Both companies mine the Athabasca Oil Sands in Alberta. As it was for the Beatles, 1964 proved to be a watershed year for oil sand extraction. Great Canadian Oil Sands Ltd., as Suncor was then known, began construction of its $240 million oil sand extraction plant, designed to produce 45,000 barrels of oil per day, and Syncrude Canada Ltd. was incorporated to exploit Alberta's oil sand deposits. Suncor completed the plant in 1967 and today produces more than 90,000 barrels of sweet crude oil, sour crude oil, and diesel fuel per day.

By 1978, Syncrude began producing from the Athabasca oil sand deposit a light, sweet crude oil called Syncrude Sweet Blend (SSB), which is used to make diesel, automotive, and aviation fuels, as well as industrial lubricants and petrochemicals. Syncrude produces 215,000 barrels of SSB daily.

Because of the technical improvements developed by these companies, oil sand extraction is a major component in Canada's energy industry, producing enough oil to meet 17 percent of the country's petroleum needs and accounting for 13 percent of all oil produced in Canada.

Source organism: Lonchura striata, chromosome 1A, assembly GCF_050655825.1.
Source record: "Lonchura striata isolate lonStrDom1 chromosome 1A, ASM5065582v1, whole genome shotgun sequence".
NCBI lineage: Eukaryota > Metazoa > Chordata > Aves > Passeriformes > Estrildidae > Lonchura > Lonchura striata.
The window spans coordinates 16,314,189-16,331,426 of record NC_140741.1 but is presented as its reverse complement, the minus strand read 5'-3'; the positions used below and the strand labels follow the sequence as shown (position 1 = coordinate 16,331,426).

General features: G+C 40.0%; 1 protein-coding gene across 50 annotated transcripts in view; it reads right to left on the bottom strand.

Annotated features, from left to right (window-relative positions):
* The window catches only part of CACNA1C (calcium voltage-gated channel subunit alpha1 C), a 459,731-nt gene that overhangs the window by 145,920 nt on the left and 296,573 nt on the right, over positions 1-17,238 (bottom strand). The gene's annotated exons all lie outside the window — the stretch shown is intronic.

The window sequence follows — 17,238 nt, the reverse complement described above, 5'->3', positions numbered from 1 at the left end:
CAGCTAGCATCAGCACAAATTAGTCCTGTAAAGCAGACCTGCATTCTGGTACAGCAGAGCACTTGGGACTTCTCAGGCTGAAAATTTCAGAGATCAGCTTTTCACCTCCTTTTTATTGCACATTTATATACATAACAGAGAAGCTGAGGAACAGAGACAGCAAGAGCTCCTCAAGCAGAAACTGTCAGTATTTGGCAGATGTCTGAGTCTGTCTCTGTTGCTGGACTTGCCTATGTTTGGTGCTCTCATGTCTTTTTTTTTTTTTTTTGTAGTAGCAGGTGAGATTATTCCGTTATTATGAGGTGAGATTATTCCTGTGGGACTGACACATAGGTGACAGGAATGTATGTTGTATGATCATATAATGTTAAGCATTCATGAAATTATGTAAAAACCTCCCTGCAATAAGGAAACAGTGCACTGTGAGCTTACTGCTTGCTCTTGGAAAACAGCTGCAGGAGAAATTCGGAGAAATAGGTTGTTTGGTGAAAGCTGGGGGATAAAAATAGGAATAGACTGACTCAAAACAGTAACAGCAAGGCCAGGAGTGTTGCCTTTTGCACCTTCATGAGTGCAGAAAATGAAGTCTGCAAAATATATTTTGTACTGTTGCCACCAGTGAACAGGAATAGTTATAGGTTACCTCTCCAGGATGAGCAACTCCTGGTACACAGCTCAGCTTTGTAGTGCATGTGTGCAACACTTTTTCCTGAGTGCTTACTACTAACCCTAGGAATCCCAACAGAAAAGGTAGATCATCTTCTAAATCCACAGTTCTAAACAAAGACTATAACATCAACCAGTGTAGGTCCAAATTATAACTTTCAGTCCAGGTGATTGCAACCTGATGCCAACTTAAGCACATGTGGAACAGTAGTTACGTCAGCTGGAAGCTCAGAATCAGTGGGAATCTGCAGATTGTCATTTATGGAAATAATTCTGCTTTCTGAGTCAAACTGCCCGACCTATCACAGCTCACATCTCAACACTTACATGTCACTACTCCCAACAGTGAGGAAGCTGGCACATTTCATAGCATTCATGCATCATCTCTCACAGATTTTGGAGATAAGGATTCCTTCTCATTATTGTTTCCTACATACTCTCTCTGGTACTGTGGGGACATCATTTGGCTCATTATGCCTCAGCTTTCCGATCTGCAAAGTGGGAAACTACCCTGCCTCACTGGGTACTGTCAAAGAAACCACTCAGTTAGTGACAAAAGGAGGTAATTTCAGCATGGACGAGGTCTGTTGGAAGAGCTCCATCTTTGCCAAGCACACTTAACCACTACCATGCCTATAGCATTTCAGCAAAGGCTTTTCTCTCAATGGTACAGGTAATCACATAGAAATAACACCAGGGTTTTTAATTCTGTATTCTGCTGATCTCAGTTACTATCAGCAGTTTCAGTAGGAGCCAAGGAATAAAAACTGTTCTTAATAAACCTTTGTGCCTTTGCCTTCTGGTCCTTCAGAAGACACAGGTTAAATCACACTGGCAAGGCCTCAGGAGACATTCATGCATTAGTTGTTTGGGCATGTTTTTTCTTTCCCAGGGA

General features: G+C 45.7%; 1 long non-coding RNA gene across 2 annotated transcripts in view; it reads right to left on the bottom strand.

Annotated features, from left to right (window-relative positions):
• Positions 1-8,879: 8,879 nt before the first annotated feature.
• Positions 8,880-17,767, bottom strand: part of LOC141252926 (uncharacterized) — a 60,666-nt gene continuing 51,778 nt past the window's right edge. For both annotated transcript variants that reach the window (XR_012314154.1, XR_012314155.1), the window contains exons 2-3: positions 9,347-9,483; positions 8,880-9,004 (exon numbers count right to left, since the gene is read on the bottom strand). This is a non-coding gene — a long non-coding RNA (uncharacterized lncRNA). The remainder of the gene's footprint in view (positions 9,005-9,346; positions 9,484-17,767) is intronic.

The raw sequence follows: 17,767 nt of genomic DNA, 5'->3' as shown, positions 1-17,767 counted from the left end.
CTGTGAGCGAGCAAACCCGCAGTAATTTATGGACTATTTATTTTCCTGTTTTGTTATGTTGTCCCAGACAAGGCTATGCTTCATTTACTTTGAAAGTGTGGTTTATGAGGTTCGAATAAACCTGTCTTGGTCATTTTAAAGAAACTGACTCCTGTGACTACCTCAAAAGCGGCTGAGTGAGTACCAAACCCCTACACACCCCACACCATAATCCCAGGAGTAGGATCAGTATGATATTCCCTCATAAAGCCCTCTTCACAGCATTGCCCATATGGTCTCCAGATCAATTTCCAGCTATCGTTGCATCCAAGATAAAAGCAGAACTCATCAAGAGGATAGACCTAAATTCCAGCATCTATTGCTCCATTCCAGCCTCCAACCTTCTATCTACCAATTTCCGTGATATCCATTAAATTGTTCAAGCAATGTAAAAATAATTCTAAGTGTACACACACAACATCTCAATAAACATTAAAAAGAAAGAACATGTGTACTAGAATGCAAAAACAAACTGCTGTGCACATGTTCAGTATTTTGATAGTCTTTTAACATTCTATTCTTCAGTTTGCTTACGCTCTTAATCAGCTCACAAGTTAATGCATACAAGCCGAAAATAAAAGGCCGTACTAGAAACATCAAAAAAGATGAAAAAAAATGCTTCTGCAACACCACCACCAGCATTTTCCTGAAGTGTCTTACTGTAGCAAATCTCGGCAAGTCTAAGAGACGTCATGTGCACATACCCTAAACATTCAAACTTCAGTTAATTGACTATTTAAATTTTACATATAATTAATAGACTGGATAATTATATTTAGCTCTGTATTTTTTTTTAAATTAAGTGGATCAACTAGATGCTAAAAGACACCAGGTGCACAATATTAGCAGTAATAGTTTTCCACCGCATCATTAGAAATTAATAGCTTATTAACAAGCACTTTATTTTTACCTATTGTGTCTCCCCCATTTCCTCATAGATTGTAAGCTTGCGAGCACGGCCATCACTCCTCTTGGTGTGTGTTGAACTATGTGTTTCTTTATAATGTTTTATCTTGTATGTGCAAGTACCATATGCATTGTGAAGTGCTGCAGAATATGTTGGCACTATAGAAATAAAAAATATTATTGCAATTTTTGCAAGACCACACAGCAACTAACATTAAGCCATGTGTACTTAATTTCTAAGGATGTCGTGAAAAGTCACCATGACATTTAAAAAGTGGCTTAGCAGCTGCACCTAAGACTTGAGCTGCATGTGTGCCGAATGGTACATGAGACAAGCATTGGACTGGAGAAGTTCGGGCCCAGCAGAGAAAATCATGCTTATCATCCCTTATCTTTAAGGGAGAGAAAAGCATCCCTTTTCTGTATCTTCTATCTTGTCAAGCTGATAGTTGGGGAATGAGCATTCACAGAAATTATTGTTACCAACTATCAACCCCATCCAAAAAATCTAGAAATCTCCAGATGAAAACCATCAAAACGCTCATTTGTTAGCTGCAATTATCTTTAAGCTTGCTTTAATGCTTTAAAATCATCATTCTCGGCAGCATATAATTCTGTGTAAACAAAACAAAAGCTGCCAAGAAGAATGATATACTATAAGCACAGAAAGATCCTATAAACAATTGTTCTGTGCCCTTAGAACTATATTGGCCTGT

First, You Dig

Oil extraction begins with mining techniques, specifically, removing the layers of earth and overburden (a thick layer of clay, silt, and gravel) to expose the oil- laden sand. At its Mildred Lake mine, Syncrude uses two 8750 walking draglines made by Marion Power Shovel, and two 2750 walking draglines made by Marion's parent company, Bucyrus International Inc. in Milwaukee, all 28,000- horsepower machines, to dig out the oil sand. The walking draglines are equipped with 90-cubic-yard buckets on 360-foot booms. The dragline operator piles oil sand in windrows along the sides of the mine pit.

Four Krupp bucketwheel reclaimers scoop the oil sand from the windrows and deposit it onto conveyors that transport it to Syncrude's extraction plant. Three of the 12,000-hp re claimers have wheels equipped with 14 buckets that each hold 3.1 cubic yards of sand. One has a "flying wheel" that carries 24 buckets, each capable of holding 1.8 cubic yards of sand. The conveyor belts carry more than 6,300 metric tons of oil sand per hour 31 miles from the mine and an additional 1.2 miles in the extraction plant.